To remain relevant to your customers, it is essential that your organization can quickly react to and pivot to disruptions and changes.
Planning Deconstructed is a webcast in which Heather Westomoreland (Planview Planning Capabilities Product Manager) and Angie Sarmiento (Planview Solutions Marketing Manager) discuss continuous planning and how organizations can be more proactive in creating, executing and managing different planning types.
This blog provides an example of how to leverage continuous planning when planning a vacation, how to evaluate your planning practices within your company, steps to take when starting your planning process, as well as the capabilities required to improve your continuous planning.
Continuous Planning Analogy – Planning for a Trip
You can quickly become overwhelmed planning a trip. Consider lodging, flights, cities to visit, food options, ground transportation, and many other factors.
It is important to break down the trip into smaller segments and create iterative plans. For example, you might want to visit a new country every five years. You can simplify your planning by breaking down each city into its own iterative program. Once you have created your programs, you can identify objectives for each.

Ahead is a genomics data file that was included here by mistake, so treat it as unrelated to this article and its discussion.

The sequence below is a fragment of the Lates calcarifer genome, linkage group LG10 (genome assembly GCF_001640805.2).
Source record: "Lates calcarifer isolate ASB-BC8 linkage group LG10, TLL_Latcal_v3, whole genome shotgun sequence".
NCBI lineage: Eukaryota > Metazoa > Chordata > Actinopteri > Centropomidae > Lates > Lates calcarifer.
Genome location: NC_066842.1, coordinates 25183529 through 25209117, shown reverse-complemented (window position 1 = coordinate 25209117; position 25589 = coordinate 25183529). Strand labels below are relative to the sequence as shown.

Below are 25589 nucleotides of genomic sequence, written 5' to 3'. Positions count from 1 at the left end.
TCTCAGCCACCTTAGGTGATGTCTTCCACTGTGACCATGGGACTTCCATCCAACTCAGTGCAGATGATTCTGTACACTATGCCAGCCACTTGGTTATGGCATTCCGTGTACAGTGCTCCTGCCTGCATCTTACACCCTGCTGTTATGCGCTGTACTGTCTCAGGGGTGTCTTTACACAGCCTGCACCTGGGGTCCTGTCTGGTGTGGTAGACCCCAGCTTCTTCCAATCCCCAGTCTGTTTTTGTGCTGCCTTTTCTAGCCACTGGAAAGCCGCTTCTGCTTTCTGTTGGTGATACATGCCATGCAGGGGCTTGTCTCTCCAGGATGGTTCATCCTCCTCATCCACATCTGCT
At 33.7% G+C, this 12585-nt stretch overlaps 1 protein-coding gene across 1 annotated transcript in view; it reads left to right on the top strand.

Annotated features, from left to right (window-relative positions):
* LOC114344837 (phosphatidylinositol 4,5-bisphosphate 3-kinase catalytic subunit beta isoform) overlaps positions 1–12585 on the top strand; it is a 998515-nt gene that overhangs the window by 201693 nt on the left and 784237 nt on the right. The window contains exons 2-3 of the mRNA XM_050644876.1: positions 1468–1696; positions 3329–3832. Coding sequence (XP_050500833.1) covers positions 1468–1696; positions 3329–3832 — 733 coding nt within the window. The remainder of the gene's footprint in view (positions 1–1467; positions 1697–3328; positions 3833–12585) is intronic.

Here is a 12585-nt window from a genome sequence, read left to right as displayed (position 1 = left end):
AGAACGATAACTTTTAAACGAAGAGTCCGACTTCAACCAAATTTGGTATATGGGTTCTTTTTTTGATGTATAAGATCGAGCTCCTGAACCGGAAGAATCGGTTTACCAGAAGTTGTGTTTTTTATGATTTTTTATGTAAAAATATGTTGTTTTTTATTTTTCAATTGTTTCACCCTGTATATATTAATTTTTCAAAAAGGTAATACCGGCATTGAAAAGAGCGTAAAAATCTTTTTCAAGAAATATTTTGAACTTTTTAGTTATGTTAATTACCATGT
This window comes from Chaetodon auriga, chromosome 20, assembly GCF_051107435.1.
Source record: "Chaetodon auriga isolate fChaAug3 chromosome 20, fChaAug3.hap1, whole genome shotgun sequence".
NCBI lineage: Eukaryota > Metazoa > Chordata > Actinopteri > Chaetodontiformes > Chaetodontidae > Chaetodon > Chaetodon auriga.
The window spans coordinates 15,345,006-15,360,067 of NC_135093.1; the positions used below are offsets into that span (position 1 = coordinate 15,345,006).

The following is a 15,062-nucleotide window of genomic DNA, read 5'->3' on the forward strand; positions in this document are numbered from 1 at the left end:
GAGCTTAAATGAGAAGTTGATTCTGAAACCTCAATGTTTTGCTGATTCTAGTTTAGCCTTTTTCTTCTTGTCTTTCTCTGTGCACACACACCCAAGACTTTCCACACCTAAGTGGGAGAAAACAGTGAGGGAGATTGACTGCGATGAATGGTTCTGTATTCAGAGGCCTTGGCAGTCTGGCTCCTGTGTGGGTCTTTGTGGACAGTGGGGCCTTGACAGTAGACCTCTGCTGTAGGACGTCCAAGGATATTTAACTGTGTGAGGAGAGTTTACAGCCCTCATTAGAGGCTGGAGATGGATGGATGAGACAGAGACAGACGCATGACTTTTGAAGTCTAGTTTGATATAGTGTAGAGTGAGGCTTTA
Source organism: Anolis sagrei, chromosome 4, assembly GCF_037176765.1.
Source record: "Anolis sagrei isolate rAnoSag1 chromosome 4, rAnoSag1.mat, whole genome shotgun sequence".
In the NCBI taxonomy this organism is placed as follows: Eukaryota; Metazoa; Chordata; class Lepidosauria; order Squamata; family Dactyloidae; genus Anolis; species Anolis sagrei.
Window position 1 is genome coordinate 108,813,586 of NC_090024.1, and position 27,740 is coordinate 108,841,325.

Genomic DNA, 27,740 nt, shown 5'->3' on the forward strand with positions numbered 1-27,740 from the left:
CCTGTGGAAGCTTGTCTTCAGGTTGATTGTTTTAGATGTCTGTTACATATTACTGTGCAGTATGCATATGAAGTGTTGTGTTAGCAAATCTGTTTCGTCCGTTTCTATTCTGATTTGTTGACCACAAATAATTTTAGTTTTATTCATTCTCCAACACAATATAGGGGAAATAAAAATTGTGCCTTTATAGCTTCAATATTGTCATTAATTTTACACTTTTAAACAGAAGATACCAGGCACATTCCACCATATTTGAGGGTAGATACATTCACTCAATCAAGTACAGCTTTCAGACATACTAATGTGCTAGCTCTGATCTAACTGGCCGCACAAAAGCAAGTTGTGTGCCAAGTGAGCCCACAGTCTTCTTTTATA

Next, you’ll want to consider factors like tourist attractions and landmarks. This will help you to create a roadmap that will allow for better decision-making throughout your program. Here’s an example of what this might look like.
Strategy goal: Identify the country you wish to visit: United Kingdom.
Iterative program. Choose which cities you would like to visit: London.
Project: Determine the purpose of your trip. Write a blog about it.
Focus on the end. You should research all the sites you are going to visit to make your blog more interesting. Next, determine the costs, benefits, as well as the value. These details will allow you to fund your trip properly and reach each milestone.
But wait. But what about unexpected events? You know that no plan is perfect. There are always disruptions. It is important to be flexible and agile in your planning process, even if the plan is in place.
You can be more prepared to respond to these changes by creating contingency plans and creating what if scenarios.
Planning ahead and being flexible to pivot and reprioritize will make your trip much more enjoyable.
Streamline the prioritization process and the funding allocation process
Iteratively fund programs and use strategic targets to fund them
Continuously identify and resolve conflicts in priorities, funding, capacity, or capacity.
Allow you to deliver more often
Adding agility to your continuous planning process is a key benefit
How can you use this example to plan for your organization’s future? Understanding your organization’s maturity level is essential in order to incorporate continuous planning.
What is the current approach to planning for your organization?
These are important questions to ask yourself if you want to plan continuously.
What is your organization’s current planning?
What types of planning do you use?
Who is a